High school student Maya Sharma, who between her studies wrote the book Paving: Conversations with Incredible Women Who Are Shaping Our World, reports on Leadership Lessons from Pioneering Women for Women Love Tech.
When I was in 8th grade, I started interviewing women in leadership positions for my school newspaper column. Each interview inspired me to do another one and I kept going for 2 years. Then, it dawned on me that these inspiring interviews needed a bigger platform outside of my school so, I started putting together a book – Paving: Conversations with Incredible Women who are Shaping our World. The 25 wonder women I got the opportunity to speak with, are truly amazing. Their leadership in respective fields have inspired and motivated boys, girls, men, and women all around the world.
These women have shattered many barriers and achieved many singular Firsts in their respective domains. I wanted to share some lessons I gleaned from my conversations with these pioneering women.
Pursue Your Passions
In high school, Dr. Janet Yellen was drawn to STEM classes like math, science, and chemistry. Once she discovered economics, she loved it because there was lots of math involved and it also included human welfare. She was curious about fields that use rigorous thinking and analytic tools like math. When I asked her about her struggles on her path to becoming the first female Fed Chair, she said, “It’s very hard to become the Federal Chair and it’s something that would be hard to aspire to because very few people will get to do it. I knew that I would be fighting the perception that you can’t trust women.” But, because Dr. Yellen was curious and passionate about economics, she didn’t let anyone stop her and fortunately for our country, she became the first female Fed Chair and was recently nominated as the Treasury Secretary paving the way for millions of young girls.
Empathy and Respect for Others
Jacinda Ardern is the current prime minister of New Zealand. Every good leader must have qualities like empathy and respect for others. Ardern has used these qualities to get her through the dark days her country faces. In 2019, there were two consecutive mass shootings at mosques in Christchurch, New Zealand. The world watched Ardern’s compassion as she mourned with the relatives and friends of the victims from the worst mass killing in New Zealand’s modern history. When I asked about it, Ardern said, “there is a real simplicity in remembering that we are all humans who experience pain, grief, and hope in the same way.” I asked the Prime Minister what key leadership principles she lives by. Ms. Ardern summarized, “Evidence based decision making, kindness, and empathy, and the principle of guardianship that we have to hand this world over to the next generation.” I hope all our leaders have this moral core.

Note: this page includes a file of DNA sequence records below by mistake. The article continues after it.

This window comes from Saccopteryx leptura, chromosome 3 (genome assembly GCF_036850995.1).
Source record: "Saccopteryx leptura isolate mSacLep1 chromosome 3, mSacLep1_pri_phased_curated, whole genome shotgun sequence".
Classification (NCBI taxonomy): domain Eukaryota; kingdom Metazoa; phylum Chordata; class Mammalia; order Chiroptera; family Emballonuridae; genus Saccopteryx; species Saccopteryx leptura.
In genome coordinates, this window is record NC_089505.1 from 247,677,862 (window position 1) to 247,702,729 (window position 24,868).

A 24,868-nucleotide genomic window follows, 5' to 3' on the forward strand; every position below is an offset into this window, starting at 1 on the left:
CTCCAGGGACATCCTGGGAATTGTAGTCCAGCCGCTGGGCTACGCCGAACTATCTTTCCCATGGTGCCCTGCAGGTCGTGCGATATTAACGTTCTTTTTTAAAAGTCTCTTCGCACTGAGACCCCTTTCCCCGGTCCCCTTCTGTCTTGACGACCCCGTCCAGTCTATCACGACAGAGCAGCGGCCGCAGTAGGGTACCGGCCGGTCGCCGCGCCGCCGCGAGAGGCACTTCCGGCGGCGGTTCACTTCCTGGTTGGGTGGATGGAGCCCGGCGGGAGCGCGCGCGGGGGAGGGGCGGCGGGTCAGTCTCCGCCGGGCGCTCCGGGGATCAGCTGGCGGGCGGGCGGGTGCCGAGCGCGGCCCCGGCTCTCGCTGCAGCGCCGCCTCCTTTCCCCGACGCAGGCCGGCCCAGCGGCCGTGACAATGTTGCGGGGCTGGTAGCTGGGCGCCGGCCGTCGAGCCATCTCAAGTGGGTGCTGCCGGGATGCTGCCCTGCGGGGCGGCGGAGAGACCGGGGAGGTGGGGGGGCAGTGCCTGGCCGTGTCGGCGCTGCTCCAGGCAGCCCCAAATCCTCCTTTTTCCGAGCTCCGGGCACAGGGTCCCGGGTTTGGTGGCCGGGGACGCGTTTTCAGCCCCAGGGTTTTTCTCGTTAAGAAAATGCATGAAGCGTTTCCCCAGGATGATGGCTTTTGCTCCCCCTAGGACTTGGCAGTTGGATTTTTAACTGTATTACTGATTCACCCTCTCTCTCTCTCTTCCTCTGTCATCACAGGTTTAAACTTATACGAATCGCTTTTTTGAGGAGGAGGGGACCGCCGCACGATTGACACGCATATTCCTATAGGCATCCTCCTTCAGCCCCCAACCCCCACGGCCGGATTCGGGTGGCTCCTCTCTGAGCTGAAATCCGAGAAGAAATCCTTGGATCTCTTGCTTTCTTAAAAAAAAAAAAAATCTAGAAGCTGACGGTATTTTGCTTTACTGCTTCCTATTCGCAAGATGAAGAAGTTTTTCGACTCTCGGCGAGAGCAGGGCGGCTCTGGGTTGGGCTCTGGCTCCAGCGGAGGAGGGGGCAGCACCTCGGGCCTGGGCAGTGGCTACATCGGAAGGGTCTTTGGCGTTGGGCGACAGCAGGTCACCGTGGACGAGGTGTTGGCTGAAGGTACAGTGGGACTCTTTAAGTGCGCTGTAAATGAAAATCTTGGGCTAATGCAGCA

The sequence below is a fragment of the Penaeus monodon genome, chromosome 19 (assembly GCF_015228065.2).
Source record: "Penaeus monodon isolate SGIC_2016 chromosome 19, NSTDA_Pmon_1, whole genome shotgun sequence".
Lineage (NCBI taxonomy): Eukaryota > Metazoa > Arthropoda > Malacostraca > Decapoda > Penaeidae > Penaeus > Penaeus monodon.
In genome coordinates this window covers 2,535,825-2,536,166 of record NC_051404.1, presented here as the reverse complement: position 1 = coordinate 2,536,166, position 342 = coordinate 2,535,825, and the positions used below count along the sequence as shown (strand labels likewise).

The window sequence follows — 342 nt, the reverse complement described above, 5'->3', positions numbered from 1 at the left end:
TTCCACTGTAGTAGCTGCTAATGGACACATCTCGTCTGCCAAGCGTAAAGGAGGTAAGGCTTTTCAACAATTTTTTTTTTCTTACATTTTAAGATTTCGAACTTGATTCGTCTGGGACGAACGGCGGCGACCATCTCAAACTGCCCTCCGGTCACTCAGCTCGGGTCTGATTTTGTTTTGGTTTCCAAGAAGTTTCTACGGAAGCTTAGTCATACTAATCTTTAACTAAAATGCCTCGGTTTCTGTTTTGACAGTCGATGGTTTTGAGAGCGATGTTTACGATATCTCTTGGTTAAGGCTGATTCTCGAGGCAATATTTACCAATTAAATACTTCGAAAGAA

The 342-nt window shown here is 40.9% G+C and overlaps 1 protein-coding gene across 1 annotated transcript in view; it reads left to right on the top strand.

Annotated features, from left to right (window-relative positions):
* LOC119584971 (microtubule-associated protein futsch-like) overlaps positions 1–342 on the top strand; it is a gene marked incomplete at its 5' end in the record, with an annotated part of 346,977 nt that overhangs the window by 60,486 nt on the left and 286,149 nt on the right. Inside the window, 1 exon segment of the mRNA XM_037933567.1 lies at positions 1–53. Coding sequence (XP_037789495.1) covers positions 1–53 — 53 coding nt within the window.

Don’t Take No for an Answer
Ashley Parker is someone who never takes no for an answer. She is a Pulitzer prize winning journalist at The Washington Post and a familiar face on TV. When journalists like Parker start out, they face a ton of rejection each day. Whether it’s for an article idea, interview requests, or getting into the field, a good leader must be able to handle rejection and use it as a motivator and a feedback mechanism to produce something better. It’s important that journalists go the extra mile just to get that last bit of information for their stories. Parker never takes no for an answer, as such, she is able to produce incredible stories each day at the Washington Post. When I asked for her advice to young journalists, she said, “Be hard working and persistent. Take the assignments that no one else wants to take.”
Beth Comstock is the former Vice Chair of GE, the first female to occupy the office. She was listed as the world’s 100 most powerful women in both 2015 and 2016. I asked her, what leadership principles does she live by? She said, “Make room for discovery, open up to what’s next, and new and assume the best in others. Your definition of success will change over time.” That’s a very important thing to keep in mind so that you are always challenging yourself, trying new things, and aiming higher.
Lindsey Vonn is one of the most incredible Olympians in the country. At a young age, Vonn’s father used to push her to always do better and gave her the drive to become the champion that she is. Each medal at each competition pushed her to challenge herself to get a medal at an even tougher competition. Aiming higher is what challenges you and makes you a great leader rather than giving up or having the same goals. When I asked her, what advice would you give to your younger self, she replied, “I would tell my younger self that all setbacks she faces are driving her to a bigger goal.”
Be the Change You Want to See
Pramila Jayapal became the first Indian American to be elected to the US Congress. Jayapal ran for Congress because she felt that there needed to be more people that represented the issues and the experiences that she came from as a woman of color and an immigrant. She didn’t feel like there was enough diversity, so she wanted to change the way politics was expressed by having more women, people of color, and young citizens engaged in democracy, which is just what she did.
I hope you found these women leaders as inspiring as I did.
Maya Sharma is a Senior in High School and author of Paving: Conversations with Incredible Women Who Are Shaping Our World. www.mayasharma.com